I was listening to NPR the other day and heard a very interesting segment on problems in the paper-recycling industry.
It seems that the bottom has fallen out of the market for wastepaper to be recycled. The price recently fell from $150/ton to about $20/ton, making recycling very difficult from a financial perspective. The primary side effect of this is that more paper will be put in landfills until the market comes back up.
Interestingly, most of the scrap paper was going to China, filling up containers that came over filled with TVs, Ipods, and the other consumer goods that we have been eating up for decades. China was in a position to pay a premium for the wastepaper (since its ships would otherwise return empty, it could ship the paper for free).
Now that our shopping binge is pretty much over, fewer goods are being made, reducing the number of boxes needed to package them, which means less wastepaper is needed to recycle into those very boxes. According to the LA Times, almost 100,000 Chinese plants have closed this year, putting millions of people out of work, and, indirectly, killing the U.S. wastepaper-recycling market.
So what is the moral here? Should we start buying foreign made consumer goods again to put people back to work and keep our old newspapers out of the landfill? Sorry, folks, I don’t have the answer, but these consequences of a global economy raise more intriguing questions.
One of the primary side effects of our current financial crisis is increasing unemployment in all sectors of the economy. President-elect Obama plans to address this with a Depression-era style stimulus package, investing heavily in infrastructure to create jobs, get Americans back to work, put money in their pockets, and get the economy going again.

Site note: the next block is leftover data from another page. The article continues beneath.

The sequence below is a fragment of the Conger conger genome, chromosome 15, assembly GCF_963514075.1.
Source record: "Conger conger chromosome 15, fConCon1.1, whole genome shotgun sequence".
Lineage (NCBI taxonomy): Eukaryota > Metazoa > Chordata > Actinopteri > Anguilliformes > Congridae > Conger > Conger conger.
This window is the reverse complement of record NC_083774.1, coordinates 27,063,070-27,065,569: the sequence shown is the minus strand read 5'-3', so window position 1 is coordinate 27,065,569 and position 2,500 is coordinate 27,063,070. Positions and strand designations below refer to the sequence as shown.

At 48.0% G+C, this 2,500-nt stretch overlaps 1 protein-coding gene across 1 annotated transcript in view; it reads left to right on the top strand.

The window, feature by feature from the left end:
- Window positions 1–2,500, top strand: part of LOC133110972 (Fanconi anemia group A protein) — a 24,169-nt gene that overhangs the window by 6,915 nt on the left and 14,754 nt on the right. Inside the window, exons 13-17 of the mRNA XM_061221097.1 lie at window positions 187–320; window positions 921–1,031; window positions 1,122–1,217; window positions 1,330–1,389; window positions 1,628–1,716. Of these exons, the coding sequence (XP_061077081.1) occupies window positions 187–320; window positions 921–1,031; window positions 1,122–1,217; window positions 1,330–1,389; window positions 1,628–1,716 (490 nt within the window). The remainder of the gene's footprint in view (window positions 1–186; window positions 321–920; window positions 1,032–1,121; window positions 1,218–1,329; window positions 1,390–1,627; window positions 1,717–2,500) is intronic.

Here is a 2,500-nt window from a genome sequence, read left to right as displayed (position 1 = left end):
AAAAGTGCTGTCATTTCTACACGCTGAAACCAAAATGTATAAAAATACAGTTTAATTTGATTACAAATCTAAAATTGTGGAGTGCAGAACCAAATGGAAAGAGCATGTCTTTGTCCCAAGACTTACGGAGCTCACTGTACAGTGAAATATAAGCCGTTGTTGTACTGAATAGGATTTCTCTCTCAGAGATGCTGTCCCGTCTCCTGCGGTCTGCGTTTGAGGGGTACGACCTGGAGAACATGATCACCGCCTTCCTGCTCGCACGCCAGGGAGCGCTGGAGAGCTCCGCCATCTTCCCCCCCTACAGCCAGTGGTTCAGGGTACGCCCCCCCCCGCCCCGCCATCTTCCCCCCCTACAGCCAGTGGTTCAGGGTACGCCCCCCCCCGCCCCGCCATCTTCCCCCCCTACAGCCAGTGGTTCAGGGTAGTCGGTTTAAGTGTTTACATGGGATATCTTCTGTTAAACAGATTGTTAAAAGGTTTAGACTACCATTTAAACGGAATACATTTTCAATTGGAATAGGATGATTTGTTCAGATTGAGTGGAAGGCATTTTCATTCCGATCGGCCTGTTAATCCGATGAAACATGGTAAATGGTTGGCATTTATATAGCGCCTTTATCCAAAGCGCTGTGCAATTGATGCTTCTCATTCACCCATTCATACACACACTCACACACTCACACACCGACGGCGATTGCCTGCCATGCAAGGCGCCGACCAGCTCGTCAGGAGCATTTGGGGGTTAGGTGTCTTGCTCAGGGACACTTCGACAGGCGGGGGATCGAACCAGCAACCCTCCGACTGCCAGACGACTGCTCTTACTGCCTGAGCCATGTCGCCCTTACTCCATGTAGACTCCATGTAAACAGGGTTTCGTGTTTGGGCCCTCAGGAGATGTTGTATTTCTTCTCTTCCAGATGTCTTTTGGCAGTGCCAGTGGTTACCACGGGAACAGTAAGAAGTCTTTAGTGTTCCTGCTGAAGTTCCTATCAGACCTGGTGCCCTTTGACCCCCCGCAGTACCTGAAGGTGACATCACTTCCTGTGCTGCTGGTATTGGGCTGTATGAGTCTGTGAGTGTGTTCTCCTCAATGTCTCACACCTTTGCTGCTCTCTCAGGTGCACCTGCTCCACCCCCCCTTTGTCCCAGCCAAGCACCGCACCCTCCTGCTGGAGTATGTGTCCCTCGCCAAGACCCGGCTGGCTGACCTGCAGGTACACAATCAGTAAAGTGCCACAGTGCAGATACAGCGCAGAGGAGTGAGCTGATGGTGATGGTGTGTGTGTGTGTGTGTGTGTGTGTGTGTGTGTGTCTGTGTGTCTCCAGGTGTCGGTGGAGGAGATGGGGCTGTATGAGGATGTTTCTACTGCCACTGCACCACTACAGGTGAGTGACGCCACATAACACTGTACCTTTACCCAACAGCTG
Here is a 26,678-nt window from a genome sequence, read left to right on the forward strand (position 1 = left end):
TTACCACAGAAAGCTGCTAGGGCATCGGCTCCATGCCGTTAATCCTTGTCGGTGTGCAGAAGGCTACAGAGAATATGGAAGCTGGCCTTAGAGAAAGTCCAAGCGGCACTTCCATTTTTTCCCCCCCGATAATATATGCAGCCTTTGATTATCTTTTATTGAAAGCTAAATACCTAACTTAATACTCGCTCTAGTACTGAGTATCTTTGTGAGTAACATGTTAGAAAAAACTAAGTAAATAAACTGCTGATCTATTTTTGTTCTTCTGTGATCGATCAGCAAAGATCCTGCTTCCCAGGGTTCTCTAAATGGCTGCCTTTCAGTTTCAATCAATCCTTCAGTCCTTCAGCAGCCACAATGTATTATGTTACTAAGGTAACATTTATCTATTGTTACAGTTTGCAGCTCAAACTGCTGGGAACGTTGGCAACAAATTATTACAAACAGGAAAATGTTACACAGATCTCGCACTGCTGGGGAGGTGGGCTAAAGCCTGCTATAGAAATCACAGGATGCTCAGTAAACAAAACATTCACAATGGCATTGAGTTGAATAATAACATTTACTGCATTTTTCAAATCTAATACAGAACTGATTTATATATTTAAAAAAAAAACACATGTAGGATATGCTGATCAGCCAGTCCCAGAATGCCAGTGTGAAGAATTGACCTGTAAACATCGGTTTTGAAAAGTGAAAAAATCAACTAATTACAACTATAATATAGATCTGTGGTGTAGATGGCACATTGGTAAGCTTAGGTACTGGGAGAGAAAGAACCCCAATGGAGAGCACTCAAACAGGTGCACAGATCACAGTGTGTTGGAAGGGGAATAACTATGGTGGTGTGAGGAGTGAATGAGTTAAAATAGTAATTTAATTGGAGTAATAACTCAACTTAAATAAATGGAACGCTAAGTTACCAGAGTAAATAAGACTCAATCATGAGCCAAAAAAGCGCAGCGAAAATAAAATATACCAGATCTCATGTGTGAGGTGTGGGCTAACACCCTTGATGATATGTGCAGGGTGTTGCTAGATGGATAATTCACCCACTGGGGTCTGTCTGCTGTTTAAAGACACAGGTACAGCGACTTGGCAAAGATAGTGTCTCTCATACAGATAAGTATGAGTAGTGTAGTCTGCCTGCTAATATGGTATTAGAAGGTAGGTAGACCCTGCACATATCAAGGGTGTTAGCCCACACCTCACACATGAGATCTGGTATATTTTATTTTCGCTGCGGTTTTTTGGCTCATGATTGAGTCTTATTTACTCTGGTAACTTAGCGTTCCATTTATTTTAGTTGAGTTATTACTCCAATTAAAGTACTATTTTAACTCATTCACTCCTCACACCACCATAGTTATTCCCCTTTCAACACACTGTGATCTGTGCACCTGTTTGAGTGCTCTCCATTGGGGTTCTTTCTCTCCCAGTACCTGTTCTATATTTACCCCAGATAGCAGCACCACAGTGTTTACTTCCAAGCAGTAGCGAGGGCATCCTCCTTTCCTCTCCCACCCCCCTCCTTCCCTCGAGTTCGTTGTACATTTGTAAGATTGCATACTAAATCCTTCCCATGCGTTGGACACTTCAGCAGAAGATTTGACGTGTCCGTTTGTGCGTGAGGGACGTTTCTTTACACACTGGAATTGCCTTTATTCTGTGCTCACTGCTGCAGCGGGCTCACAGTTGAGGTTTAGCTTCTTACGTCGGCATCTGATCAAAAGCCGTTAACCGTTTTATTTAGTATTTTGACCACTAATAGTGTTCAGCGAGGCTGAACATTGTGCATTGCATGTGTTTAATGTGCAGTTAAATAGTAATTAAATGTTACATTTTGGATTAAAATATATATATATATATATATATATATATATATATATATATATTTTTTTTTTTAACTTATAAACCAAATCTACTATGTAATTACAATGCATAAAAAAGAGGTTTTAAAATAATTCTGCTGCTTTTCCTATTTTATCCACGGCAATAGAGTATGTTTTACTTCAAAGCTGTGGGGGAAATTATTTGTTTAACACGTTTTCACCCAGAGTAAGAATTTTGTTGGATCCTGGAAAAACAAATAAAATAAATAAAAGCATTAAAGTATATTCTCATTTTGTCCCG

While deficit spending is complicit in what got us where we are right now, unfortunately, we will need to expand the deficit to keep from falling into a deep depression. I agree with the general consensus that the recovery will be long, slow, and painful, but the alternative is much worse.
Thankfully, part of the stimulus package includes investing in improving our buildings. That will put people to work to make those buildings more efficient, which will reduce energy use, save money, and ultimately, help improve our air and water quality by reducing power plant emissions.
What I like about these projects is that they keep money in our local economies. When we spend money on power and fuel, we send it to multinational businesses that mine, refine, and generate power all over the world. When people work to improve existing buildings and create new ones that are energy efficient, that work happens right were we live. Workers buy food, clothes, and tools, go to movies, eat out, pay rent or mortgages, and invest where they live. Of course, many of the materials are purchased from other regions, but this infrastructure work is labor intensive, keeping much of the investment in the local and regional economy.
Once the work is complete, the occupants of these efficient buildings pay less for their energy—forever. Every dollar not spent on energy consumption can be invested or spent locally, invigorating the economy. Or the dollars can be spent on a new TV or Ipod, requiring a Chinese factory to reopen, make more boxes from wastepaper, restore our wastepaper-recycling market, and keep last Sunday’s New York Times out of the landfill. Think about it.
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